Suggestions for Use - This is a very unusual, rather formal design. I plan to use it in an art quilt, almost like a Zentangle.

I don't see it working as well in a baby quilt or something you want to stitch quickly. This is a design you want to take your time on and stitch carefully in order to keep your lines looking clean.

Back of Matrix Flow
free motion quilting | Leah Day
Feel free to use this free motion filler designs in your quilts,
and make sure to tell your friends where you learned it.

Click here to support the project by visiting our online quilt shop.
Let's go Quilt!

Leah Day


  1. Try "Rapid Resizer". A trial is available on-line. It was made with stain glass work in mind but makes great very easy enlargments and reductions. Love your site!

  2. As ever, you continue to impress me. You are working on goddesses...while I am working on chickens!

    Happy Mother's Day darling!


  3. I've gotten drawings resized up to 36" wide x 4 feet tall (blueprint size) at Staples, and I think the most it cost me was $6.00 for each one. I can't believe Office Max charged you $60.00!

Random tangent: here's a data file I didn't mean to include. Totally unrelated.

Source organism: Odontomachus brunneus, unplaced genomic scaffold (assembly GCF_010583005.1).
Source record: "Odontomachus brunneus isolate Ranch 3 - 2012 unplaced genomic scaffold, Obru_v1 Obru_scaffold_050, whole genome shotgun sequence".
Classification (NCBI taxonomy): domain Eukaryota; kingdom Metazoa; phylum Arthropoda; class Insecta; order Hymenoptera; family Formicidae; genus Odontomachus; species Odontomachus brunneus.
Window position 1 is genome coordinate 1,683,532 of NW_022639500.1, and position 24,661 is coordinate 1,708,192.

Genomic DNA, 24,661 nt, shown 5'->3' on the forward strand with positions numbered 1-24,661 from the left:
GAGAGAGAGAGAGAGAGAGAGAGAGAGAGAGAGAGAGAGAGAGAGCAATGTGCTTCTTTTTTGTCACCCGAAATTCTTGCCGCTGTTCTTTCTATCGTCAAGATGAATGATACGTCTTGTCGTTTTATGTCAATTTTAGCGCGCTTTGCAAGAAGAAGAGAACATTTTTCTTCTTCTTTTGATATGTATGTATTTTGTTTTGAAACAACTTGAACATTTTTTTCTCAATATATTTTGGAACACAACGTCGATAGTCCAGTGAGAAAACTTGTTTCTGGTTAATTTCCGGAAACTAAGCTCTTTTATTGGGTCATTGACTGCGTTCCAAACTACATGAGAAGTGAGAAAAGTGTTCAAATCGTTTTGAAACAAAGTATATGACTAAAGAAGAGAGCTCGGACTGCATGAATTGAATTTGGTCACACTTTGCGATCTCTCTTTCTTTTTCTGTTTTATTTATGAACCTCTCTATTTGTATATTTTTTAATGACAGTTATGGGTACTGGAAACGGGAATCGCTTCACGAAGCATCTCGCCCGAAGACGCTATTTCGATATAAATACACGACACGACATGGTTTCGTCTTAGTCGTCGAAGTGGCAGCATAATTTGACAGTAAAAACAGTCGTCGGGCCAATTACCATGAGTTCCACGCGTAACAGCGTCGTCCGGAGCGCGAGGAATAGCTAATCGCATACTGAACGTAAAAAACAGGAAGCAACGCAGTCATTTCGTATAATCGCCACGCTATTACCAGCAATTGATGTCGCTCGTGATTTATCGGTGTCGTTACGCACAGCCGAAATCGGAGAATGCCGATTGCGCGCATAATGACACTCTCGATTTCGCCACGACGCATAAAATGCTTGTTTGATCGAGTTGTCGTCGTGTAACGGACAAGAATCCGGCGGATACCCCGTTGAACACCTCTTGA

4. Leah, you have helped me so much with your videos and product recommendations! Thank you so much. I'd be lost without your video encouragement!

    I've just begun working with Adobe Illustrator and I must say I love it for resizing and printing a design. I'm working on a large scale project, done in a multiple square fragments, and I needed to create an 8' by 8' graphic of "ghost grasses" to be stitched in 24" by 24" squares and I needed 24" x 24" patterns for stenciling with paint.

    Illustrator's art boards make this chopping and printing very easy. I have a large format printer which can print 12" wide so I wound up just making my 24" patterns out of four 12" squares which I taped together. The nice thing is you could size your art boards, and printing, to fit on letter size paper. I like being able to print--and make adjustments--right in my studio, even if it takes a little more time.

  5. Hi Laura - I think they charged me so much because it was glossy paper, but then it didn't work because the glossy paper was so thick. Grrr...

    Hi Liz - I LOVE illustrator so far too! I've not figured it all out yet, but it's getting easier the more I play with it. Your quilt sounds awesome and I'm sure Illustrator made it easier to create.

    Let's go quilt!

    Leah Day

  6. Leah - I don't need to comment on your work - it's always beautiful and I still am amazed that you continue to come up with new quilting designs - every day!
    I use Illustrator for designing my patterns and I really like it. Very powerful and I'm sure I only use a small part of it, but it works for me and gives professional results. Lots of free help available through the Adobe site too. Another good help resource if - I have had some free trials from them and found their information very helpful. Good luck!